Many GAO protests can hinge on fairly minute details that render a proposal unacceptable. A recent GAO case is a reminder that a contractor’s GSA Federal Supply Schedule must have sufficient duration to cover the period of performance for a blanket purchase agreement or the contractor may be ineligible for award.
In GBK Partnership, LLC-Constant Associates, Inc., B-417039 (Comp. Gen. Jan. 24, 2019), GAO considered the EPA’s RFQ to establish a blanket purchase agreement (BPA) under the GSA’s Professional Services Federal Supply Schedule (FSS) for environmental training and consulting services. GBK challenged its exclusion from the competition.
Under the BPA, EPA would place fixed-price orders up to a not-to-exceed amount of $8 million. Under the RFQ language, “[t]he period of performance of this [BPA] shall be from the date of award or 10/01/2018 (whichever is later) through 09/30/2019 unless the optional periods are exercised in accordance with [Federal Acquisition Regulation (FAR) clause] 52.217-9.”
FAR 8.405-3(d)(3) provides that: “[c]ontractors may be awarded BPAs that extend beyond the current term of their GSA Schedule contract, so long as there are option periods in their GSA Schedule contract that, if exercised, will cover the BPA’s period of performance.” A corresponding GSA FSS contract clause, I-FSS-646, provides a similar rule.
After EPA asked for clarification from GSA, GSA indicated “that GBK’s applicable FSS contract is effective through August 18, 2022, with no additional option periods remaining.” Based on this information, the EPA contracting officer determined that GBK was ineligible for the BPA “because the potential period of performance of the resulting BPA would exceed the period of GBK’s FSS contract.”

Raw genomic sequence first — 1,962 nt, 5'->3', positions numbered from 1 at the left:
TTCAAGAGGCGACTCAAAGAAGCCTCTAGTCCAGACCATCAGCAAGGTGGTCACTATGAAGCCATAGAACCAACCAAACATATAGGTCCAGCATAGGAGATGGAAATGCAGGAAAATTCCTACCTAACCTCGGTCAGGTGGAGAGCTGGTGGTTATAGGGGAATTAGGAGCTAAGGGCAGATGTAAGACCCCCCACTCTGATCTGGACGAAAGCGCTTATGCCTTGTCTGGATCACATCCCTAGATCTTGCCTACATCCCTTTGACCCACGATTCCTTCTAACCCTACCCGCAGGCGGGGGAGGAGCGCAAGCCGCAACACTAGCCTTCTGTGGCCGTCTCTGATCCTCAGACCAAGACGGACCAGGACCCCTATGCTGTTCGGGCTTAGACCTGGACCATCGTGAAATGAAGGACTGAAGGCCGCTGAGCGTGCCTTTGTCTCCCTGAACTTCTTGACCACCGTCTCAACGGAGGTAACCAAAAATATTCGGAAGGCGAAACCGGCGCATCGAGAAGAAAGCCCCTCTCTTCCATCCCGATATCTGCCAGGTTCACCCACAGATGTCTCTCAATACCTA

GBK filed a GAO bid protest challenging the EPA’s decision. GBK argued “that the BPA’s period of performance should be interpreted as only the base period of performance, unless and until any of the four potential option periods are exercised.” So, its FSS only had to cover the base year of the BPA’s performance period.
Not surprisingly, the EPA and GSA argued that the FSS must have sufficient period of performance to cover the entire period of performance for the BPA, including all options.
GAO, siding with the EPA and GSA, held that the FSS must cover the entire period of performance for the BPA. Here, the RFQ “does not reasonably support the protester’s interpretation that the RFQ sought to exclude the option periods from the BPA’s anticipated period of performance. Rather, the RFQ, when read in reasonable context, conveys that the BPA’s period of performance anticipates a base and four optional periods.”
GBK was ineligible for award because its FSS contract, which expires in August 2022, does not have sufficient duration to cover the entire period of performance of the resulting BPA, which if all options are exercised would expire in September 2023. The protest was denied. This one detail, matching up the end date of the FSS with end date of the BPA, made the difference in potentially getting a contract award versus being excluded from competition.
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